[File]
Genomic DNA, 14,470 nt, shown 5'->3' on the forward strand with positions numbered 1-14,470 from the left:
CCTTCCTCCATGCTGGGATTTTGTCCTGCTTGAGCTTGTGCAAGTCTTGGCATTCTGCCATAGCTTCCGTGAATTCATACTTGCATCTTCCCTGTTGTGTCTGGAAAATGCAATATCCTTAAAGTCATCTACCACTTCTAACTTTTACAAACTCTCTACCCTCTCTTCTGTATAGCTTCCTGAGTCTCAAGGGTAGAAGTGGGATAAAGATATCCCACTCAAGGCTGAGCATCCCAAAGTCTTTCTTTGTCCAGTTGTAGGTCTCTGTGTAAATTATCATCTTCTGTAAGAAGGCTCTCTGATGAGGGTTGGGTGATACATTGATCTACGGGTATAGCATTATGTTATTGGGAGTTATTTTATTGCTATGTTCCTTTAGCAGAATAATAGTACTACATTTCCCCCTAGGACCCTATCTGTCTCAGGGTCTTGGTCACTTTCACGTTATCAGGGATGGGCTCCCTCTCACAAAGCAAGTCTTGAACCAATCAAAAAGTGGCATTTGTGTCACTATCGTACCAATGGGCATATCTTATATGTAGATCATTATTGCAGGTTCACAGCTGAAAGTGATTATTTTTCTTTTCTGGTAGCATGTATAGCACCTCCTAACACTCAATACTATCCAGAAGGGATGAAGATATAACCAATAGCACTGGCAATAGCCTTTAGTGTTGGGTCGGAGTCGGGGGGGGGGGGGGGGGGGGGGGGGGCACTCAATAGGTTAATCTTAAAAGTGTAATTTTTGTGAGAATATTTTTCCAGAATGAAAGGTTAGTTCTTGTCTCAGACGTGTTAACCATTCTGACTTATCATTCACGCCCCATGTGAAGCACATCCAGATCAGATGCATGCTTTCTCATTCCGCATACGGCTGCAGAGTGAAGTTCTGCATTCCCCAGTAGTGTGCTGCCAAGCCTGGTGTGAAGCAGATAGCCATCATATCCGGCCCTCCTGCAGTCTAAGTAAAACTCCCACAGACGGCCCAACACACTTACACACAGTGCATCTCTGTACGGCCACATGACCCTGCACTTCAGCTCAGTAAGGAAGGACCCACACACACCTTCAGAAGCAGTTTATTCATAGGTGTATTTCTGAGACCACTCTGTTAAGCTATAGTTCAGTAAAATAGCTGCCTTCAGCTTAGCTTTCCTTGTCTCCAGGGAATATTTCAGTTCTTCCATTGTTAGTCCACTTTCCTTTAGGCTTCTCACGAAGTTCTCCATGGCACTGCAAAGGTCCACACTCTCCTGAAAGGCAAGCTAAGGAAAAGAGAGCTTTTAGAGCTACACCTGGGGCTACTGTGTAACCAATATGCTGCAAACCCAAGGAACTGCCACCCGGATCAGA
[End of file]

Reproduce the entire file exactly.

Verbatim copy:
Genomic DNA, 14,470 nt, shown 5'->3' on the forward strand with positions numbered 1-14,470 from the left:
CCTTCCTCCATGCTGGGATTTTGTCCTGCTTGAGCTTGTGCAAGTCTTGGCATTCTGCCATAGCTTCCGTGAATTCATACTTGCATCTTCCCTGTTGTGTCTGGAAAATGCAATATCCTTAAAGTCATCTACCACTTCTAACTTTTACAAACTCTCTACCCTCTCTTCTGTATAGCTTCCTGAGTCTCAAGGGTAGAAGTGGGATAAAGATATCCCACTCAAGGCTGAGCATCCCAAAGTCTTTCTTTGTCCAGTTGTAGGTCTCTGTGTAAATTATCATCTTCTGTAAGAAGGCTCTCTGATGAGGGTTGGGTGATACATTGATCTACGGGTATAGCATTATGTTATTGGGAGTTATTTTATTGCTATGTTCCTTTAGCAGAATAATAGTACTACATTTCCCCCTAGGACCCTATCTGTCTCAGGGTCTTGGTCACTTTCACGTTATCAGGGATGGGCTCCCTCTCACAAAGCAAGTCTTGAACCAATCAAAAAGTGGCATTTGTGTCACTATCGTACCAATGGGCATATCTTATATGTAGATCATTATTGCAGGTTCACAGCTGAAAGTGATTATTTTTCTTTTCTGGTAGCATGTATAGCACCTCCTAACACTCAATACTATCCAGAAGGGATGAAGATATAACCAATAGCACTGGCAATAGCCTTTAGTGTTGGGTCGGAGTCGGGGGGGGGGGGGGGGGGGGGGGGGGCACTCAATAGGTTAATCTTAAAAGTGTAATTTTTGTGAGAATATTTTTCCAGAATGAAAGGTTAGTTCTTGTCTCAGACGTGTTAACCATTCTGACTTATCATTCACGCCCCATGTGAAGCACATCCAGATCAGATGCATGCTTTCTCATTCCGCATACGGCTGCAGAGTGAAGTTCTGCATTCCCCAGTAGTGTGCTGCCAAGCCTGGTGTGAAGCAGATAGCCATCATATCCGGCCCTCCTGCAGTCTAAGTAAAACTCCCACAGACGGCCCAACACACTTACACACAGTGCATCTCTGTACGGCCACATGACCCTGCACTTCAGCTCAGTAAGGAAGGACCCACACACACCTTCAGAAGCAGTTTATTCATAGGTGTATTTCTGAGACCACTCTGTTAAGCTATAGTTCAGTAAAATAGCTGCCTTCAGCTTAGCTTTCCTTGTCTCCAGGGAATATTTCAGTTCTTCCATTGTTAGTCCACTTTCCTTTAGGCTTCTCACGAAGTTCTCCATGGCACTGCAAAGGTCCACACTCTCCTGAAAGGCAAGCTAAGGAAAAGAGAGCTTTTAGAGCTACACCTGGGGCTACTGTGTAACCAATATGCTGCAAACCCAAGGAACTGCCACCCGGATCAGA